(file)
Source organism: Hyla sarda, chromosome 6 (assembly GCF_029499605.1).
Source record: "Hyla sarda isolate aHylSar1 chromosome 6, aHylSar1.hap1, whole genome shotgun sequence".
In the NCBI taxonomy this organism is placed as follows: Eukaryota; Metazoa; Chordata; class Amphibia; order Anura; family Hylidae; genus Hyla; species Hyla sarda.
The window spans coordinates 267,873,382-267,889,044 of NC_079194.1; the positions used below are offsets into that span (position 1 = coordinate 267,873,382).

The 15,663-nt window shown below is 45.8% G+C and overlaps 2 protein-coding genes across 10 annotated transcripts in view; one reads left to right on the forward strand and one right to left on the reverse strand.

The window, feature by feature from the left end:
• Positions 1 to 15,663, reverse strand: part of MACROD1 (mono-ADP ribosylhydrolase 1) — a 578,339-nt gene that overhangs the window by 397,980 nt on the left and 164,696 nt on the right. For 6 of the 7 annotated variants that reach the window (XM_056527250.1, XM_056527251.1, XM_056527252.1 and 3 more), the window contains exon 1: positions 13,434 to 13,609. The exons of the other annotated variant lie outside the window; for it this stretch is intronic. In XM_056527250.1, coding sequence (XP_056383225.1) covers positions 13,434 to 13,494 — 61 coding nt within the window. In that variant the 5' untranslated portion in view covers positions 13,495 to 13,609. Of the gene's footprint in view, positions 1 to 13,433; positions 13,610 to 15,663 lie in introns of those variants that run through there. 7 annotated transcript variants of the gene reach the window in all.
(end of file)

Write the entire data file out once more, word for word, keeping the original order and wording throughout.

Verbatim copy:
Source organism: Hyla sarda, chromosome 6 (assembly GCF_029499605.1).
Source record: "Hyla sarda isolate aHylSar1 chromosome 6, aHylSar1.hap1, whole genome shotgun sequence".
In the NCBI taxonomy this organism is placed as follows: Eukaryota; Metazoa; Chordata; class Amphibia; order Anura; family Hylidae; genus Hyla; species Hyla sarda.
The window spans coordinates 267,873,382-267,889,044 of NC_079194.1; the positions used below are offsets into that span (position 1 = coordinate 267,873,382).

The 15,663-nt window shown below is 45.8% G+C and overlaps 2 protein-coding genes across 10 annotated transcripts in view; one reads left to right on the forward strand and one right to left on the reverse strand.

The window, feature by feature from the left end:
• Positions 1 to 15,663, reverse strand: part of MACROD1 (mono-ADP ribosylhydrolase 1) — a 578,339-nt gene that overhangs the window by 397,980 nt on the left and 164,696 nt on the right. For 6 of the 7 annotated variants that reach the window (XM_056527250.1, XM_056527251.1, XM_056527252.1 and 3 more), the window contains exon 1: positions 13,434 to 13,609. The exons of the other annotated variant lie outside the window; for it this stretch is intronic. In XM_056527250.1, coding sequence (XP_056383225.1) covers positions 13,434 to 13,494 — 61 coding nt within the window. In that variant the 5' untranslated portion in view covers positions 13,495 to 13,609. Of the gene's footprint in view, positions 1 to 13,433; positions 13,610 to 15,663 lie in introns of those variants that run through there. 7 annotated transcript variants of the gene reach the window in all.